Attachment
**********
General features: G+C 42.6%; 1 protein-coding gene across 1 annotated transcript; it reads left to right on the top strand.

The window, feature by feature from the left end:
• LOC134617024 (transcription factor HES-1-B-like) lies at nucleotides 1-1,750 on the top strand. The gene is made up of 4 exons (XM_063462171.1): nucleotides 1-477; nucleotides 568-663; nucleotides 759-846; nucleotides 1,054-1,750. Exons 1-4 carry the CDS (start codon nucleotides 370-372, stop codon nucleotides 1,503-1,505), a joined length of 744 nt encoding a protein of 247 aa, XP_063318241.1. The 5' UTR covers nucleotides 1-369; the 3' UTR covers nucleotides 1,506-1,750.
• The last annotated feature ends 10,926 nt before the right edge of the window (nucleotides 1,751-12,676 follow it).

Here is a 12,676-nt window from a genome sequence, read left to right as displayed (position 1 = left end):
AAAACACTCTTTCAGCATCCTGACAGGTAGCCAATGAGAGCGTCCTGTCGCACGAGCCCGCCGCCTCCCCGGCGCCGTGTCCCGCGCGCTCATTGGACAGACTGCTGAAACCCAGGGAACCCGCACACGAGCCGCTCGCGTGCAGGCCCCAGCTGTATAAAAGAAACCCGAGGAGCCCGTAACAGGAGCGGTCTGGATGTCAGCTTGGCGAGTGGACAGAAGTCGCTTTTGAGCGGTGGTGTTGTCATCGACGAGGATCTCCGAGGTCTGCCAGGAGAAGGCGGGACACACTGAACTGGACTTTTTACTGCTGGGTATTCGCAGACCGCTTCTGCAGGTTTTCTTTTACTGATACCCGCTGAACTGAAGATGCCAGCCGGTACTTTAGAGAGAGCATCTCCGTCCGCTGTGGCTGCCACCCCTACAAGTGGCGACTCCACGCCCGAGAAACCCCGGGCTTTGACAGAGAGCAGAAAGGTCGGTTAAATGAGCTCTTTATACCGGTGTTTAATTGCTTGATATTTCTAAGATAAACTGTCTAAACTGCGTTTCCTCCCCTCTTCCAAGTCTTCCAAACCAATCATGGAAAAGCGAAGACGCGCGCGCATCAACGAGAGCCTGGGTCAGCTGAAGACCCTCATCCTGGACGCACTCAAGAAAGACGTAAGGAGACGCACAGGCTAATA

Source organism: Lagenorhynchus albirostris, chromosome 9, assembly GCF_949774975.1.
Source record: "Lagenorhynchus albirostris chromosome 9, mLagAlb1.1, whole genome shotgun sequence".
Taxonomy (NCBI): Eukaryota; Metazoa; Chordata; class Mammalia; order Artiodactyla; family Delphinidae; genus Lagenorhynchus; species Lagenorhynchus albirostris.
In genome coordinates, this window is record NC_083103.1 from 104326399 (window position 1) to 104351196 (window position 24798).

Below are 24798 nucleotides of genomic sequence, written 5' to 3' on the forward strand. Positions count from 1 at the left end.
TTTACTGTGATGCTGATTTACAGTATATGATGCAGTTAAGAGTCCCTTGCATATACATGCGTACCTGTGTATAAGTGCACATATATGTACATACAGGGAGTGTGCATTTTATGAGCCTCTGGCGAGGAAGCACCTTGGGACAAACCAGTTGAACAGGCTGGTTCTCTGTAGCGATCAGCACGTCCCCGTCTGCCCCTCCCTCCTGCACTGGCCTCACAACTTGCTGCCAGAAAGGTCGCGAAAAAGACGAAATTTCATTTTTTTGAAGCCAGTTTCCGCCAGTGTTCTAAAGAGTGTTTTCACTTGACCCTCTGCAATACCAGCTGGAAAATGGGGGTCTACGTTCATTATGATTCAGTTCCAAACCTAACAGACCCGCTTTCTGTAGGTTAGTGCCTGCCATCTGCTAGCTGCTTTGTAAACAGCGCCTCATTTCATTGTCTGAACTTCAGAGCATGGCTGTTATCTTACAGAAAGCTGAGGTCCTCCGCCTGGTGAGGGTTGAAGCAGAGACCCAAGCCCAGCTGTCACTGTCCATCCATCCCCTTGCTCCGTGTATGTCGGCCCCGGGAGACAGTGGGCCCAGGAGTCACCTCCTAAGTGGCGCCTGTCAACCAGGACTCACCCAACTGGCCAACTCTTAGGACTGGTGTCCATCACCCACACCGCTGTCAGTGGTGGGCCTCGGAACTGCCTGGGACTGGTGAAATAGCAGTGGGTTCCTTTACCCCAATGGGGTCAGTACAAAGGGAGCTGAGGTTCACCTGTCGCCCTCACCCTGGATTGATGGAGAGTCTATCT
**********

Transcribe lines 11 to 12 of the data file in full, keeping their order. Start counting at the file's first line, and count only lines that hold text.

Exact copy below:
Below are 24798 nucleotides of genomic sequence, written 5' to 3' on the forward strand. Positions count from 1 at the left end.
TTTACTGTGATGCTGATTTACAGTATATGATGCAGTTAAGAGTCCCTTGCATATACATGCGTACCTGTGTATAAGTGCACATATATGTACATACAGGGAGTGTGCATTTTATGAGCCTCTGGCGAGGAAGCACCTTGGGACAAACCAGTTGAACAGGCTGGTTCTCTGTAGCGATCAGCACGTCCCCGTCTGCCCCTCCCTCCTGCACTGGCCTCACAACTTGCTGCCAGAAAGGTCGCGAAAAAGACGAAATTTCATTTTTTTGAAGCCAGTTTCCGCCAGTGTTCTAAAGAGTGTTTTCACTTGACCCTCTGCAATACCAGCTGGAAAATGGGGGTCTACGTTCATTATGATTCAGTTCCAAACCTAACAGACCCGCTTTCTGTAGGTTAGTGCCTGCCATCTGCTAGCTGCTTTGTAAACAGCGCCTCATTTCATTGTCTGAACTTCAGAGCATGGCTGTTATCTTACAGAAAGCTGAGGTCCTCCGCCTGGTGAGGGTTGAAGCAGAGACCCAAGCCCAGCTGTCACTGTCCATCCATCCCCTTGCTCCGTGTATGTCGGCCCCGGGAGACAGTGGGCCCAGGAGTCACCTCCTAAGTGGCGCCTGTCAACCAGGACTCACCCAACTGGCCAACTCTTAGGACTGGTGTCCATCACCCACACCGCTGTCAGTGGTGGGCCTCGGAACTGCCTGGGACTGGTGAAATAGCAGTGGGTTCCTTTACCCCAATGGGGTCAGTACAAAGGGAGCTGAGGTTCACCTGTCGCCCTCACCCTGGATTGATGGAGAGTCTATCT